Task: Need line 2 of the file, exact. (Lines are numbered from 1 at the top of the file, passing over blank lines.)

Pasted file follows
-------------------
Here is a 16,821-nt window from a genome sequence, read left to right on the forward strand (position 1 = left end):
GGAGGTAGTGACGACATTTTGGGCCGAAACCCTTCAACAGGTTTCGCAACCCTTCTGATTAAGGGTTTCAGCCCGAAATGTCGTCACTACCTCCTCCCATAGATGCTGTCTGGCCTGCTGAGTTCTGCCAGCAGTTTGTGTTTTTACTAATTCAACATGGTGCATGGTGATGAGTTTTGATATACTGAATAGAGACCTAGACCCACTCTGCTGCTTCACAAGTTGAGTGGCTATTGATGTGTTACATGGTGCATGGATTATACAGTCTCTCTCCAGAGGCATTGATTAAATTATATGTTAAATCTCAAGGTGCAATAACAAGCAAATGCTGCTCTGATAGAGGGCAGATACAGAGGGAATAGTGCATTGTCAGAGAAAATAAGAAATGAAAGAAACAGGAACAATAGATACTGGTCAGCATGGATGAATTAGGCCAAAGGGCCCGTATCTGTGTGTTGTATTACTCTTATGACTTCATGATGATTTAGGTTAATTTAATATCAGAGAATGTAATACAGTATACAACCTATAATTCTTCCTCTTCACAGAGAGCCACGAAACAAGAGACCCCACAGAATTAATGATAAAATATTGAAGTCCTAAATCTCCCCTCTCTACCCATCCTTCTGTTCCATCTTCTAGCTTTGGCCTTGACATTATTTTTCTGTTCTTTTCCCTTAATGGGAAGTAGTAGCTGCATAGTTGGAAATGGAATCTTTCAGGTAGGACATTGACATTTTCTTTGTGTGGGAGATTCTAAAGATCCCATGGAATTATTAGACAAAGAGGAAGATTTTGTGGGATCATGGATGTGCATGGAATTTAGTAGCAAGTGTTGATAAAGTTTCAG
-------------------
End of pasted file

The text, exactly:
GGAGGTAGTGACGACATTTTGGGCCGAAACCCTTCAACAGGTTTCGCAACCCTTCTGATTAAGGGTTTCAGCCCGAAATGTCGTCACTACCTCCTCCCATAGATGCTGTCTGGCCTGCTGAGTTCTGCCAGCAGTTTGTGTTTTTACTAATTCAACATGGTGCATGGTGATGAGTTTTGATATACTGAATAGAGACCTAGACCCACTCTGCTGCTTCACAAGTTGAGTGGCTATTGATGTGTTACATGGTGCATGGATTATACAGTCTCTCTCCAGAGGCATTGATTAAATTATATGTTAAATCTCAAGGTGCAATAACAAGCAAATGCTGCTCTGATAGAGGGCAGATACAGAGGGAATAGTGCATTGTCAGAGAAAATAAGAAATGAAAGAAACAGGAACAATAGATACTGGTCAGCATGGATGAATTAGGCCAAAGGGCCCGTATCTGTGTGTTGTATTACTCTTATGACTTCATGATGATTTAGGTTAATTTAATATCAGAGAATGTAATACAGTATACAACCTATAATTCTTCCTCTTCACAGAGAGCCACGAAACAAGAGACCCCACAGAATTAATGATAAAATATTGAAGTCCTAAATCTCCCCTCTCTACCCATCCTTCTGTTCCATCTTCTAGCTTTGGCCTTGACATTATTTTTCTGTTCTTTTCCCTTAATGGGAAGTAGTAGCTGCATAGTTGGAAATGGAATCTTTCAGGTAGGACATTGACATTTTCTTTGTGTGGGAGATTCTAAAGATCCCATGGAATTATTAGACAAAGAGGAAGATTTTGTGGGATCATGGATGTGCATGGAATTTAGTAGCAAGTGTTGATAAAGTTTCAG